Chinese hacker installs Windows 98 on an iPhone 6
Bored of iOS8? There may be hope. A hacker has successfully installed Microsoft's Windows 98 on his iPhone 6 Plus, using a game emulator available in the App Store.
iPhone 6 Plus running Windows 98 Photo: xyq058775 on bbs.feng.com
If you’re an iPhone owner already fed up of iOS 8, the most advanced version of Apple’s mobile operating system yet, there may now be an unlikely alternative.
According to a post on the popular tech forum bbs.feng.com, a pro-active member has successfully installed Windows 98 onto his brand new iPhone 6. The user states that the hack was acheived using iDOS, an emulator available on the App Store, and originally developed for playing classic DOS (Disk Operating System) games on iDevices.
Several blurry images on the forum appear to show the user's black iPhone 6 Plus running Windows 98, complete with the familar washed out turquoise desktop and classy grey window frames.
Although the nostalgic, grey tones of the 16-year-old operating system look as vibrant as ever on the iPhone 6 Plus' screen, you might want to hold out installing for now. Most of the screenshots appear to be error messages, with touch input and a range of other factors making for a less than slick user experience.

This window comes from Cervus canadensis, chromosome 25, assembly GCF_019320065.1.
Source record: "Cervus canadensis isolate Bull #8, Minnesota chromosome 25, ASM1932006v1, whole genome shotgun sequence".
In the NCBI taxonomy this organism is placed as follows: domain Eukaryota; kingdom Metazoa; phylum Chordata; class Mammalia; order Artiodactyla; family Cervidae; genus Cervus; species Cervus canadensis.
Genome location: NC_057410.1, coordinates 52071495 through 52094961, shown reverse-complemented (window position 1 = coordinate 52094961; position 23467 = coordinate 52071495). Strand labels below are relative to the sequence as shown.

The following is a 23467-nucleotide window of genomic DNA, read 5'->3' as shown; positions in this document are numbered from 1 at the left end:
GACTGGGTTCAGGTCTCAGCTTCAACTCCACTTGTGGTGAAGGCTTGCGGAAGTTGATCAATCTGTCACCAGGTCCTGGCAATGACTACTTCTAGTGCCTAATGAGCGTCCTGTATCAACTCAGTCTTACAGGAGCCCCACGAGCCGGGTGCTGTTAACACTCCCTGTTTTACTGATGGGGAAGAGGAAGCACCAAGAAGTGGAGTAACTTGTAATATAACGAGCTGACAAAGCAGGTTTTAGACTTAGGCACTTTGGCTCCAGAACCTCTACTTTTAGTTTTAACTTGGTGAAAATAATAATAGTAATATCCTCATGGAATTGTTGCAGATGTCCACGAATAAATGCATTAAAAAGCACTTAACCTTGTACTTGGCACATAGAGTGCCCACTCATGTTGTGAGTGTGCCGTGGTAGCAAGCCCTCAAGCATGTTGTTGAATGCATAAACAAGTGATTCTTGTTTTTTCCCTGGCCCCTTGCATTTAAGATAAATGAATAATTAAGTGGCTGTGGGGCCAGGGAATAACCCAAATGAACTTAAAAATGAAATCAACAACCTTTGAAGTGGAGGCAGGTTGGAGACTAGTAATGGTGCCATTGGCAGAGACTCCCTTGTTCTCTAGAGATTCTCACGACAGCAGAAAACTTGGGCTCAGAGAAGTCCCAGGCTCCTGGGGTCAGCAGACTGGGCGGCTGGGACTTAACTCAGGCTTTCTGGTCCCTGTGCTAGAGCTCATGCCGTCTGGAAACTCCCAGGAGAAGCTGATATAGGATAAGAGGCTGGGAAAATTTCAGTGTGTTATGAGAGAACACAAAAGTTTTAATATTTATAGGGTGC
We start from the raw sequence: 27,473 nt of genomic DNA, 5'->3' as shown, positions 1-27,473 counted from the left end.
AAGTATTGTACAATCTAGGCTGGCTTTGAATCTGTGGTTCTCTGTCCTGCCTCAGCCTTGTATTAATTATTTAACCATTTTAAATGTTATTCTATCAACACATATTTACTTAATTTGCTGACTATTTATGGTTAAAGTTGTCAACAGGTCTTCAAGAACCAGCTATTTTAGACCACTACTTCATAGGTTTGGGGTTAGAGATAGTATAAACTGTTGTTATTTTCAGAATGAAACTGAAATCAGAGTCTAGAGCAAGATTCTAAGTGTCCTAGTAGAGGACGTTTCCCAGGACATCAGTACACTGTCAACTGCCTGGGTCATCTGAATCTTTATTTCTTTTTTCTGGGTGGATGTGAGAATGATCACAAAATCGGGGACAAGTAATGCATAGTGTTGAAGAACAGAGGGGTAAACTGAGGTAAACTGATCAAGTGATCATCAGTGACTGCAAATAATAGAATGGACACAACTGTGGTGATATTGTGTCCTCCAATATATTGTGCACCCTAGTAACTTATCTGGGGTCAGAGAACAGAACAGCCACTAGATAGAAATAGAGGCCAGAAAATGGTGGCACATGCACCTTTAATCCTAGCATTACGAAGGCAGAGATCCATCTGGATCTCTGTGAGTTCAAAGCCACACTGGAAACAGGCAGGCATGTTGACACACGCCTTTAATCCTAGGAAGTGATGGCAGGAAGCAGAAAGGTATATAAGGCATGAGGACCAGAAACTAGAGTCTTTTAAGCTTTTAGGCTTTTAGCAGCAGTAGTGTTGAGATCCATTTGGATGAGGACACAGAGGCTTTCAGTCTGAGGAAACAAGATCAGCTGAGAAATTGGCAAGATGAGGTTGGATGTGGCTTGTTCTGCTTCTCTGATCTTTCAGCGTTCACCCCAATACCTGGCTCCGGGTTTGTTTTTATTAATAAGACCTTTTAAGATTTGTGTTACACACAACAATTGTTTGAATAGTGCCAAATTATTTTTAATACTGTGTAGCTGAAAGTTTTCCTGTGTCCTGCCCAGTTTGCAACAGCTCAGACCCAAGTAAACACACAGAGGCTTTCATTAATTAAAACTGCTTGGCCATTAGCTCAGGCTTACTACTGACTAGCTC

The iPhone/Windows mutant is the latest in a long line of hacks in which classic software has been persuaded to run on increasingly modern and totally unsuitable machinery. As reported originally by the Verge, a 16 year old has been able to port classics such as Minecraft PE, Doom and Windows 95 to his Android Wear smart watch.
Phonearena also reported how another smartwatch owner has installed first generation Playstation games to their Android Wear device. Using a similar type of emulation software, the pioneering hacker has even posted hands on videos, with play just about possible on the smartwatch’s screen.
Almost impossible to play, thanks to their small screens and touch operation, the uselessness of both pales into insignificance when compared to the case of a Cannon Pixma printer hacked to play Doom. Featuring no buttons and therefore impossible to operate, the FPS-capable printer was the result of an experiment by security expert Michael Jordon. Designed to show the increased safety risk associated with the internet of things, the installation of Doom demonstrated a now patched weakness in Canon’s printer security.
iPhone owners will be pleased to know that the user who installed Windows 98 is currently working on bringing a stable installation of Windows XP to Apple's smartphone.